Wide receiver Antonio Brown gained a lot of criticism during his public spat with the Pittsburgh Steelers that led to his trade to the Oakland Raiders. While some are criticizing his desire to make even more money than he already was while potentially sacrificing a chance to win a Super Bowl in Pittsburgh, not everyone sees it the same way.
ESPN analyst and former Super Bowl champion Damien Woody took to Twitter over the weekend to defend Brown’s decision to seek a trade. He made it clear that to some players, making as much money as possible is more important than winning Super Bowls. Woody noted that Super Bowl rings “won’t pay a single bill” after a player retires.
I hate to break it to some of you ppl out there being salty over AB’s power play but I can tell u some guys value the money over ‘rings’. As one player told me during my career…”that ring won’t pay a single bill after I’m done”
Brown signed a four-year extension worth $68 million with the Steelers back in 2017, and is set to see even more money with the Raiders in 2019 and beyond. Per reports, the Steelers are set to absorb a cap hit of over $20 million as a result of the Brown trade.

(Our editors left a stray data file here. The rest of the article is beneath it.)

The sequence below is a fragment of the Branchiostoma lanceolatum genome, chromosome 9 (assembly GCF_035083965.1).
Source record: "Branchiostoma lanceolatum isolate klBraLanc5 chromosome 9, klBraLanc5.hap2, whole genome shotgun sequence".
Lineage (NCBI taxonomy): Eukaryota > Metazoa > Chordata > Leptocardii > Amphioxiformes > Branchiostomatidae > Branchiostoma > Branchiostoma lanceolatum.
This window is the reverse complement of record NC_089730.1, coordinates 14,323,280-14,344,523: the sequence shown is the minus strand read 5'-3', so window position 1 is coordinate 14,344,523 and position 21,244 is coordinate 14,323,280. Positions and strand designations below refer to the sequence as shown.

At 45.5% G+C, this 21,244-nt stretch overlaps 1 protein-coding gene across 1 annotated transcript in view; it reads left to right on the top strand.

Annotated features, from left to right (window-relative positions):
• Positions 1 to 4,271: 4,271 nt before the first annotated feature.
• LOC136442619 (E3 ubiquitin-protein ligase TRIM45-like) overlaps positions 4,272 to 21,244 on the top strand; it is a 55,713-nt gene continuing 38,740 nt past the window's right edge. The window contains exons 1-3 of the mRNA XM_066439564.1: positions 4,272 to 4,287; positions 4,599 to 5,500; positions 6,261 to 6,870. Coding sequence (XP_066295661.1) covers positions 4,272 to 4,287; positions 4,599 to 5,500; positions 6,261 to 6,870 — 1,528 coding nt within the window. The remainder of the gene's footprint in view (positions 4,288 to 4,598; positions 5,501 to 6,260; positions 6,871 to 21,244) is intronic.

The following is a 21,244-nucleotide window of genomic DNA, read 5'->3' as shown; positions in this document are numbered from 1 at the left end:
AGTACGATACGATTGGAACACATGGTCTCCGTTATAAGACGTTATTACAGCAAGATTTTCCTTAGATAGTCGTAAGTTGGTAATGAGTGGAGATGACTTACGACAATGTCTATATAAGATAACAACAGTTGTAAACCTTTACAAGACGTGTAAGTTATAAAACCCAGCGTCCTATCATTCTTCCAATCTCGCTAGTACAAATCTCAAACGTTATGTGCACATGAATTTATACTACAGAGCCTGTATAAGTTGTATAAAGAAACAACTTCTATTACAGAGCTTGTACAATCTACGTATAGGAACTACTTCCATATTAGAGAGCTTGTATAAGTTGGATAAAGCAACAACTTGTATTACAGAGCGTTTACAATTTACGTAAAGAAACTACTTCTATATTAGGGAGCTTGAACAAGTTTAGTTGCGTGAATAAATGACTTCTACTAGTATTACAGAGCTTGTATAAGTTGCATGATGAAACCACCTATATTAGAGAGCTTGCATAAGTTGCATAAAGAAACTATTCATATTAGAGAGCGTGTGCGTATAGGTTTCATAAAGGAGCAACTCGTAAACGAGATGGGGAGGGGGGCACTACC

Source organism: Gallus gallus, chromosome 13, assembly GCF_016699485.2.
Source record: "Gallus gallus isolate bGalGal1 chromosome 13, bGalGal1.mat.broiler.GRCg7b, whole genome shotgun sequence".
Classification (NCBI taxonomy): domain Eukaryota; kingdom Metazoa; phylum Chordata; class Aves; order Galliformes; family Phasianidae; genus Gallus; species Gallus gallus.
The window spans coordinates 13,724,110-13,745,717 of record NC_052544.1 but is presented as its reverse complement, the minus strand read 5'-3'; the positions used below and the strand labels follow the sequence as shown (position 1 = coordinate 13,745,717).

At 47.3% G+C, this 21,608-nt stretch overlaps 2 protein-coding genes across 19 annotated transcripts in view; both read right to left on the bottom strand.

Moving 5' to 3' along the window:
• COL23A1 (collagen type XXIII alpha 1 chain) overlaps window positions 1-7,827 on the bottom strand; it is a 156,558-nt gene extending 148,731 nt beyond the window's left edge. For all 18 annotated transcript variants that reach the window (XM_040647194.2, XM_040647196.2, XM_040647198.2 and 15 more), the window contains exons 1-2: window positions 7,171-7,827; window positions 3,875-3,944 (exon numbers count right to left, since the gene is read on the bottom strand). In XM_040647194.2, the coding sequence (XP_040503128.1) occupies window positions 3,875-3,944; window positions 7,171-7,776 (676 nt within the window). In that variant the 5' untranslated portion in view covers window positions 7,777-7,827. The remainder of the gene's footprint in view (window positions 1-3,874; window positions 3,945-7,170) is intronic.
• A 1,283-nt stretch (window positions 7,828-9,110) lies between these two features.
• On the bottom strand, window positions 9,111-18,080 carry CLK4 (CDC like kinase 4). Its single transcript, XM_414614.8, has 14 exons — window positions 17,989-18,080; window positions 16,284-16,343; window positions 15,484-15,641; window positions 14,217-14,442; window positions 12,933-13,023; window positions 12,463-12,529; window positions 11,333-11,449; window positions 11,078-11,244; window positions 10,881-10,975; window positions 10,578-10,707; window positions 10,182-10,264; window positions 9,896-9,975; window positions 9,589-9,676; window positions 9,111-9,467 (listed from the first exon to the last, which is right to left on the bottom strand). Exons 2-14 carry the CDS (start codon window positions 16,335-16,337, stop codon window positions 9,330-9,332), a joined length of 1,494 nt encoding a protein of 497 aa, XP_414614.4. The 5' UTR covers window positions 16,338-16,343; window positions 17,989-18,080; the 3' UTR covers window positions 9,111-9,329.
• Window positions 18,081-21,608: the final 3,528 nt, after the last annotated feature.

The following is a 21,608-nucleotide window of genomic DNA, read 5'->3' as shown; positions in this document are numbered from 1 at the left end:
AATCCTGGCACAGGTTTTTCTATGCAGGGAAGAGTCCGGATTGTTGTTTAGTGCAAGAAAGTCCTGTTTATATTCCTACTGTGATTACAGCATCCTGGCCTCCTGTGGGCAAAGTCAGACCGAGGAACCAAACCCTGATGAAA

I hate to break it to some of you ppl out there being salty over AB’s power play but I can tell u some guys value the money over ‘rings’. As one player told me during my career…”that ring won’t pay a single bill after I’m done” 🤷🏾♂️
— Damien Woody (@damienwoody) March 10, 2019
As for Woody’s “rings” comment, Brown was a rookie when the Steelers appeared in Super Bowl XLV back in 2010, but has not played a game in February since.
In the last six years, Brown and the Steelers have won three playoff games.
But the Steelers’ lack of playoff success has usually had little to do with Brown not being productive.
In those past six seasons, Brown has recorded at least 100 receptions and at least 1,200 receiving yards each year – an NFL record.
He had a career-high 15 receiving touchdowns in 2018, leading the league in the process.
The Steelers reportedly received a third- and fifth-round pick from Oakland in the trade.